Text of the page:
Taipei-based carriers are optimistic about a surge in travel by Taiwanese to Japan due to the depreciation of the Japanese yen, despite fallout from the sagging domestic economy.
China Airlines Ltd (CAL, 中華航空), the nation’s largest carrier, on Monday said that Japanese Prime Minister Shinzo Abe’s policy of driving down the value of the yen is expected to benefit local airlines operating flights to Japan this year.
According to CAL’s statistics, seats on round-trip flights from Taiwan to Japan on New Year’s Day and over the Lunar New Year holiday — from Feb. 10 to Feb. 17 — are already between 90 percent and 95 percent booked.
Japan has long been a favored tourists destination for Taiwanese and as a result, local airlines see Japan-bound flights as being very lucrative.
However, CAL officials said the sluggish economy has taken a toll on Taiwanese tourism to Japan, citing as an example the downturn in bookings for flights to Japan during non-holiday periods ahead of the Lunar New Year compared with the same period last year.
They ascribed this to Taiwan’s dull economy and smaller year-end bonuses for most workers, which has led many to refrain from taking overseas vacations.
However, the airline officials foreceast that since the cheaper yen will make it more affordable for Taiwanese to travel to Japan, ticket sales to the country are likely to increase.
On average, Taiwanese make between 1.3 million and 1.4 million visits to Japan each year, exceeding Japanese tourist arrivals to Taiwan, which are slightly more than 1 million per year.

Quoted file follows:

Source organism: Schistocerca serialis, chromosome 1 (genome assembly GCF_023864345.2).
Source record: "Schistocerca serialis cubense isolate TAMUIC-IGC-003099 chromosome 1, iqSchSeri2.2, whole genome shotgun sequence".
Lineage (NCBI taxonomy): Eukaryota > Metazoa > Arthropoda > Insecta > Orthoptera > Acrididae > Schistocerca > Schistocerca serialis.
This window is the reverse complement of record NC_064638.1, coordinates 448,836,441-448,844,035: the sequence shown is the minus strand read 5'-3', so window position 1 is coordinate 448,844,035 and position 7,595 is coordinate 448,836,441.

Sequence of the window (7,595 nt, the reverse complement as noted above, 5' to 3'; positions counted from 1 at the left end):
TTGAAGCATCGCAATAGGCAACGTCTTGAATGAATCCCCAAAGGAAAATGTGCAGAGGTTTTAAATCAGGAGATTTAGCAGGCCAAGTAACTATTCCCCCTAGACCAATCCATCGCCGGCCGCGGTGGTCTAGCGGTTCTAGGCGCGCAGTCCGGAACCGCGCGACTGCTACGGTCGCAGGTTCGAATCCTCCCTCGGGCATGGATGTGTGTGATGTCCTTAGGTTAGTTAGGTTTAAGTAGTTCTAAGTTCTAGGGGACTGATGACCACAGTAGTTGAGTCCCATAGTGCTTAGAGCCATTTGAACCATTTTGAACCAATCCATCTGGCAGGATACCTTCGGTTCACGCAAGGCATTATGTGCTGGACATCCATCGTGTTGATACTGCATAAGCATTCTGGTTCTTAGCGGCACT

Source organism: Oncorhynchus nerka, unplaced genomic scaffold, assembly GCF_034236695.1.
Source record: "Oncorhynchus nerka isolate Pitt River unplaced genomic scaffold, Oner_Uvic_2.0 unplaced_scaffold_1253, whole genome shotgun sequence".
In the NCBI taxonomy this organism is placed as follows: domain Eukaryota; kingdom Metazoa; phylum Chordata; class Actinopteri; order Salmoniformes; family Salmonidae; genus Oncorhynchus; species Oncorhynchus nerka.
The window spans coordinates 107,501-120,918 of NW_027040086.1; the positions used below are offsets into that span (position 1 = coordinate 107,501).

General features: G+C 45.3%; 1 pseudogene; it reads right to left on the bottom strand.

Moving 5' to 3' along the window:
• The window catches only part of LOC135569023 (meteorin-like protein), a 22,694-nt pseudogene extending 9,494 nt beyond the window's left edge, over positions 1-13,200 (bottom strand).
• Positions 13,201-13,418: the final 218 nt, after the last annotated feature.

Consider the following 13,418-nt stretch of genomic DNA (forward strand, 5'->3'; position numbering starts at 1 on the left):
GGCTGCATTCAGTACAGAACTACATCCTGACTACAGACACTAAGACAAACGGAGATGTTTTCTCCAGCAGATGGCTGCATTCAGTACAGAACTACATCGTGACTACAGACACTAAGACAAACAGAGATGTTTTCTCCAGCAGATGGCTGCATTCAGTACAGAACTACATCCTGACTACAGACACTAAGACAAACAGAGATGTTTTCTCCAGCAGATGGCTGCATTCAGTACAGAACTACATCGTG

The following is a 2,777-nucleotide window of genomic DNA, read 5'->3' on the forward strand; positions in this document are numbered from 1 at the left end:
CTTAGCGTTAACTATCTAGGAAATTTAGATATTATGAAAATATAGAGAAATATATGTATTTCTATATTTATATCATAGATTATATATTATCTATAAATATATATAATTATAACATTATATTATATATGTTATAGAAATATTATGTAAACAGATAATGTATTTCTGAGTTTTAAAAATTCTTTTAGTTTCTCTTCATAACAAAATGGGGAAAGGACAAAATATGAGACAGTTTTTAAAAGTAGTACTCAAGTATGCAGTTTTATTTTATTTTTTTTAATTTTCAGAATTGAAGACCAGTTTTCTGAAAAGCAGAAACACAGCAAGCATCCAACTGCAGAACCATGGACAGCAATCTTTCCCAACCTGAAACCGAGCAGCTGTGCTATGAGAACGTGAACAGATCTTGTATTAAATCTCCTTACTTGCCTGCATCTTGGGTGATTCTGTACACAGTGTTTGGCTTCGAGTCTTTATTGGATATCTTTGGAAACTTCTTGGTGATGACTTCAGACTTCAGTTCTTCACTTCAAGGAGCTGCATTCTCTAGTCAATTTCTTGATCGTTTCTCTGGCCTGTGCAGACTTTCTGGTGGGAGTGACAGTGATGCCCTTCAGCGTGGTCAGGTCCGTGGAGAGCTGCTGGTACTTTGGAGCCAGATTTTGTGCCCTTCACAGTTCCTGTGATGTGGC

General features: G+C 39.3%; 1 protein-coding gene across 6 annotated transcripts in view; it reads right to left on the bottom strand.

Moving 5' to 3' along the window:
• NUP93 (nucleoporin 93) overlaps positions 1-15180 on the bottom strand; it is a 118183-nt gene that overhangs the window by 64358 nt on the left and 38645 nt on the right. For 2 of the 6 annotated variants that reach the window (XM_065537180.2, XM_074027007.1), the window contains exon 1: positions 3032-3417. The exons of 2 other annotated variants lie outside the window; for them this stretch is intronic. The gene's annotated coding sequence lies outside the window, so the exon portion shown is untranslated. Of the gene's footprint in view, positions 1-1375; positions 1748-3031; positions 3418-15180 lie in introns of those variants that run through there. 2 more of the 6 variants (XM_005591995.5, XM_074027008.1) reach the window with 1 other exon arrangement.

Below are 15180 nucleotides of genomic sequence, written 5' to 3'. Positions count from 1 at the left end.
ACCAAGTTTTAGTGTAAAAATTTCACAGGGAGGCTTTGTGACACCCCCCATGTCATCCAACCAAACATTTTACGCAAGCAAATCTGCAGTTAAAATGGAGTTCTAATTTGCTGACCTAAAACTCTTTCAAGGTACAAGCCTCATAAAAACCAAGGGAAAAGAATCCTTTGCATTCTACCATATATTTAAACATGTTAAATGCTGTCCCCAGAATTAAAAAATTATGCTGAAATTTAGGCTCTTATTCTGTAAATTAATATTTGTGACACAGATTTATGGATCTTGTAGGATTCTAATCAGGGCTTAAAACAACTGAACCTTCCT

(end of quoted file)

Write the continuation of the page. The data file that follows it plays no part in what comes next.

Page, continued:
TransAsia Airways Corp (復興航空), the nation’s third-largest carrier, also predicted further growth in the number of Taiwanese tourists in Japan thanks to the cheaper yen.
More than 90 percent of the seats on the airline’s fights to Hokkaido, one of the most popular Japanese tourist destinations for Taiwanese, for this month and next month have been booked, TransAsia officials said.
However, the yen’s depreciation against other currencies may have negative long-term repercussions too, such as pulling Japanese businesses from Taiwan back home, and could hurt Taiwan’s role as Japan’s gateway to the Chinese market, analysts said.
Yuanta-Polaris Research Institute (元大寶華研究院) president Liang Kuo-yuan (梁國源) said that according to market estimates, when the US dollar trades above ￥90 for an extended period, overseas Japanese businesses are inclined to return home because of lower capital costs, which would hurt Taiwan’s efforts to further its economic cooperation with Japan.
The US dollar traded above ￥86 on Monday in Asia trading.
For the whole of last year, the Japanese currency closed out its biggest annual decline in seven years after reaching a post-war high in 2011 that eroded the competitiveness of Japanese exporters.
Liang said the yen’s depreciation needs to last for a long time before it will lure overseas Japanese businesses home. Otherwise, they will stay put, even if the US dollar trades above ￥100.
Gordon Sun (孫明德), the director of the Taiwan Institute of Economic Research’s (台灣經濟研究院) macroeconomic forecasting center, said the weakening yen affects each industry differently.
For example, Taiwan’s petrochemical, rubber, metal and mechanical industries might be adversely affected by the weakening yen because of heightened competition from Japan.
However, the electronics parts sector will see little change, thanks to the already frequent interaction between the two markets, while the auto industry — which relies heavily on imports of Japanese cars — will benefit from the weaker yen, he said.